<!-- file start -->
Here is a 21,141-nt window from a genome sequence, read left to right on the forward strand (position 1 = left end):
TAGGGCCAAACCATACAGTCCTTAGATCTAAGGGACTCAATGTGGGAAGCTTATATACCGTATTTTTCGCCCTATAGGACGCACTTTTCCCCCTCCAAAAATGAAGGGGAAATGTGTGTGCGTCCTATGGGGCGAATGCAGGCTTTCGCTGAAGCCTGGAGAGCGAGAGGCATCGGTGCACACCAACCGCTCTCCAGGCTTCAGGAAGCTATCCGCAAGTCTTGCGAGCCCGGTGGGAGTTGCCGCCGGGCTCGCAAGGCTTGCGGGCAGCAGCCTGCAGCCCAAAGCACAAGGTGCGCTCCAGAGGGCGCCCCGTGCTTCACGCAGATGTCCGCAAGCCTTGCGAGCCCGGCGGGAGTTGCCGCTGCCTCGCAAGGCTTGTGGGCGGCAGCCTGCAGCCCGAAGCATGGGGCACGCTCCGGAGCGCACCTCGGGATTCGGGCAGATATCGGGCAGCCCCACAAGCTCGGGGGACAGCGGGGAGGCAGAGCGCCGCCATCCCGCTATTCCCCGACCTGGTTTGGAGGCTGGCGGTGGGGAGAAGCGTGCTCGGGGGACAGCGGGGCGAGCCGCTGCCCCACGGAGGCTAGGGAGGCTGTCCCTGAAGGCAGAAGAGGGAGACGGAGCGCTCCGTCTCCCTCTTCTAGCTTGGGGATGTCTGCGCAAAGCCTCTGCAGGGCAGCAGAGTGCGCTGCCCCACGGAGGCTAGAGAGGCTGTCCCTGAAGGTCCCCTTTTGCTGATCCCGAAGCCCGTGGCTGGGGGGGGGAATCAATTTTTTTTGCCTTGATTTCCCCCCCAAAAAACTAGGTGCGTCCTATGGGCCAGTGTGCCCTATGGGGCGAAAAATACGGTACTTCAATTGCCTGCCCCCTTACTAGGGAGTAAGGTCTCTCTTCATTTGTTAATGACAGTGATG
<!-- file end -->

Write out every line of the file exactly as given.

Here is a 21,141-nt window from a genome sequence, read left to right on the forward strand (position 1 = left end):
TAGGGCCAAACCATACAGTCCTTAGATCTAAGGGACTCAATGTGGGAAGCTTATATACCGTATTTTTCGCCCTATAGGACGCACTTTTCCCCCTCCAAAAATGAAGGGGAAATGTGTGTGCGTCCTATGGGGCGAATGCAGGCTTTCGCTGAAGCCTGGAGAGCGAGAGGCATCGGTGCACACCAACCGCTCTCCAGGCTTCAGGAAGCTATCCGCAAGTCTTGCGAGCCCGGTGGGAGTTGCCGCCGGGCTCGCAAGGCTTGCGGGCAGCAGCCTGCAGCCCAAAGCACAAGGTGCGCTCCAGAGGGCGCCCCGTGCTTCACGCAGATGTCCGCAAGCCTTGCGAGCCCGGCGGGAGTTGCCGCTGCCTCGCAAGGCTTGTGGGCGGCAGCCTGCAGCCCGAAGCATGGGGCACGCTCCGGAGCGCACCTCGGGATTCGGGCAGATATCGGGCAGCCCCACAAGCTCGGGGGACAGCGGGGAGGCAGAGCGCCGCCATCCCGCTATTCCCCGACCTGGTTTGGAGGCTGGCGGTGGGGAGAAGCGTGCTCGGGGGACAGCGGGGCGAGCCGCTGCCCCACGGAGGCTAGGGAGGCTGTCCCTGAAGGCAGAAGAGGGAGACGGAGCGCTCCGTCTCCCTCTTCTAGCTTGGGGATGTCTGCGCAAAGCCTCTGCAGGGCAGCAGAGTGCGCTGCCCCACGGAGGCTAGAGAGGCTGTCCCTGAAGGTCCCCTTTTGCTGATCCCGAAGCCCGTGGCTGGGGGGGGGAATCAATTTTTTTTGCCTTGATTTCCCCCCCAAAAAACTAGGTGCGTCCTATGGGCCAGTGTGCCCTATGGGGCGAAAAATACGGTACTTCAATTGCCTGCCCCCTTACTAGGGAGTAAGGTCTCTCTTCATTTGTTAATGACAGTGATG